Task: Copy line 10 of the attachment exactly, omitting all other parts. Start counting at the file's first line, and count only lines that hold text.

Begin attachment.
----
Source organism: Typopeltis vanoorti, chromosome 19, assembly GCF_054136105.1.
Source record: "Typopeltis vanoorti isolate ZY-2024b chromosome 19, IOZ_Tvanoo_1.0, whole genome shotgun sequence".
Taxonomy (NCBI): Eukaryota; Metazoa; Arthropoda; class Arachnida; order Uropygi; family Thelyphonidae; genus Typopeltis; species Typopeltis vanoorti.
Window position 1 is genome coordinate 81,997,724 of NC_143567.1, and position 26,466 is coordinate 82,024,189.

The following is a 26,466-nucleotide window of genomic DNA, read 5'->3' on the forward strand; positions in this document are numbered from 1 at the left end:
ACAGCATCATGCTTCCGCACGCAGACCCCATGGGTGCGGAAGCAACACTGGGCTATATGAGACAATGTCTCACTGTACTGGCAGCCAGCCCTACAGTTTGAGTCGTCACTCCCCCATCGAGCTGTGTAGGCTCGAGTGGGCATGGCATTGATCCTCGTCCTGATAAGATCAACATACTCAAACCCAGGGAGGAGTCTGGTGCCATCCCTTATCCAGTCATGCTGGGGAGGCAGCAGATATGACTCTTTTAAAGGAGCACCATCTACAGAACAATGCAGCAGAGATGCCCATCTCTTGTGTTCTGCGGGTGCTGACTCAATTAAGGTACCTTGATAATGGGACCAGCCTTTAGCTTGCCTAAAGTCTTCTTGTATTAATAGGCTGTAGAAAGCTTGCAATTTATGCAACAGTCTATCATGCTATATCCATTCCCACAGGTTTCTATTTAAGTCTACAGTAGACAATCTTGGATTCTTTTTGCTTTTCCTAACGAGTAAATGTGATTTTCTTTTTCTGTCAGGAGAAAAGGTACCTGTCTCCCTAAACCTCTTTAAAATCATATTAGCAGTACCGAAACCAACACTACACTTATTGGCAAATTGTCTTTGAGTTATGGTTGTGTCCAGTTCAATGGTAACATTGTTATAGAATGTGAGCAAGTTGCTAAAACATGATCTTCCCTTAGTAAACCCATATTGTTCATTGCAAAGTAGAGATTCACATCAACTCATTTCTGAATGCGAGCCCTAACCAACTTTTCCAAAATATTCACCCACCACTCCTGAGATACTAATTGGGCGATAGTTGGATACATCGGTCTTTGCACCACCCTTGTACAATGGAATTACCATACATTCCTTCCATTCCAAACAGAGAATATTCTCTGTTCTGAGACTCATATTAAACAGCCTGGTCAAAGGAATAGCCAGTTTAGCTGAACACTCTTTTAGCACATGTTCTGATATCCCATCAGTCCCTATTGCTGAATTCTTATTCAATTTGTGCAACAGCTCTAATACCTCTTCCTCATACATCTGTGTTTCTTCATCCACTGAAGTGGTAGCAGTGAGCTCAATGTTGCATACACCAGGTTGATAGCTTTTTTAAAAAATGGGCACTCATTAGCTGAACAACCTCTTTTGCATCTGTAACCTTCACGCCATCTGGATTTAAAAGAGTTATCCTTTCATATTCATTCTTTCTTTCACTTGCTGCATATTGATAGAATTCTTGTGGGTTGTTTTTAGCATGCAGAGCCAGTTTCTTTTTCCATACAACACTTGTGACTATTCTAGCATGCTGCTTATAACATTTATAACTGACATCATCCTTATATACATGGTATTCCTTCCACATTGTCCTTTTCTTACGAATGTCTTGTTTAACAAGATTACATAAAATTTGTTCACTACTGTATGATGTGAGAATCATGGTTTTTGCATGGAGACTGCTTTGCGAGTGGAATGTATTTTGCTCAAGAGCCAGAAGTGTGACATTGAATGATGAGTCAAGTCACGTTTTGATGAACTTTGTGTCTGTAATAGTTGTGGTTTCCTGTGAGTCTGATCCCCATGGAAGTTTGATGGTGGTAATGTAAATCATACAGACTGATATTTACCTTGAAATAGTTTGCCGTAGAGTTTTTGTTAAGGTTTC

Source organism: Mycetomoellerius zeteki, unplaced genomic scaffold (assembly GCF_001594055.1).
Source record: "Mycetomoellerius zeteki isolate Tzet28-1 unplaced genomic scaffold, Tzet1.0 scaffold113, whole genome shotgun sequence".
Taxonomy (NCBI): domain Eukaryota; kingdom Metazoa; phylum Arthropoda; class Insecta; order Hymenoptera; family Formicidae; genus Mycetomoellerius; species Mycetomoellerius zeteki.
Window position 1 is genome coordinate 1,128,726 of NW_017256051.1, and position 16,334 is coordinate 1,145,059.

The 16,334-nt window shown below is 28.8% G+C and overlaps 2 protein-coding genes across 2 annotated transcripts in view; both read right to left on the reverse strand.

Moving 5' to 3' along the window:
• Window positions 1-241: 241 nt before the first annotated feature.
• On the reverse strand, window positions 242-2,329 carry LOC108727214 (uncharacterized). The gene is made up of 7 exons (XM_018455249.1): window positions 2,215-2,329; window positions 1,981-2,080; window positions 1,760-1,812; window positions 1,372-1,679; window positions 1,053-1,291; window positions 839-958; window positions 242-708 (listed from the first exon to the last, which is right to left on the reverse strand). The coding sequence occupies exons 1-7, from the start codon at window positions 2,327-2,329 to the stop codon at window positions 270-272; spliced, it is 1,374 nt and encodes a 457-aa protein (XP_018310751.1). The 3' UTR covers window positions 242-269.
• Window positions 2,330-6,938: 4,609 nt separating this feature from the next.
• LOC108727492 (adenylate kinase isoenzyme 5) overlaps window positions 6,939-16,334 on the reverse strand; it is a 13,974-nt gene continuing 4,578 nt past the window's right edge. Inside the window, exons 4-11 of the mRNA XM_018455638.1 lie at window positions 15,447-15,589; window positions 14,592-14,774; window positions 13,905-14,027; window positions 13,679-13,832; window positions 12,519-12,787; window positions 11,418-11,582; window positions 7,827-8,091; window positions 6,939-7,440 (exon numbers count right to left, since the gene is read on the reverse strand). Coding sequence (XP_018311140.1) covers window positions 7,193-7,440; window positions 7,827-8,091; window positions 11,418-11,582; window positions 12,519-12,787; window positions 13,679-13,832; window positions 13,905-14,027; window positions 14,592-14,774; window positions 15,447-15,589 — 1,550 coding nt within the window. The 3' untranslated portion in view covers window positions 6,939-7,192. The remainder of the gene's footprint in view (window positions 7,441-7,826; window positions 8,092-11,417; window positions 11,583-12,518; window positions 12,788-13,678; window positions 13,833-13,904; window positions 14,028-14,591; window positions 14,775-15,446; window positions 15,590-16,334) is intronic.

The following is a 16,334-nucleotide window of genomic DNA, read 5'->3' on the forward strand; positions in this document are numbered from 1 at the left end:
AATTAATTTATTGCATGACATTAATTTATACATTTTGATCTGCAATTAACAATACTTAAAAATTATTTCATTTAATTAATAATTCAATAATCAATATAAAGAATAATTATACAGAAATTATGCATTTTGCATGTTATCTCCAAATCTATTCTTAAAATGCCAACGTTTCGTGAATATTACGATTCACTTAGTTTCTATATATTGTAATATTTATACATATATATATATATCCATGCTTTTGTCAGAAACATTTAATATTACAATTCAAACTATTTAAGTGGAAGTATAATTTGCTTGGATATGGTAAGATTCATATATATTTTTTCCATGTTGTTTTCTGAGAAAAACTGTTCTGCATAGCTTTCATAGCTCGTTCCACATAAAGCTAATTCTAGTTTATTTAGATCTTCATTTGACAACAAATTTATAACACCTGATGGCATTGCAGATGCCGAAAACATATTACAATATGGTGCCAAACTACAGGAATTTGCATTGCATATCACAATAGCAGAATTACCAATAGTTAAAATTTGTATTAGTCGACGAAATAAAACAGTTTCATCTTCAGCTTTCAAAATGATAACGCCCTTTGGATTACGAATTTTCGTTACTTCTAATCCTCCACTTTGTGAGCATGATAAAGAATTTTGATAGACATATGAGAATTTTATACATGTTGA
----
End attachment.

Window position 1 is genome coordinate 1,128,726 of NW_017256051.1, and position 16,334 is coordinate 1,145,059.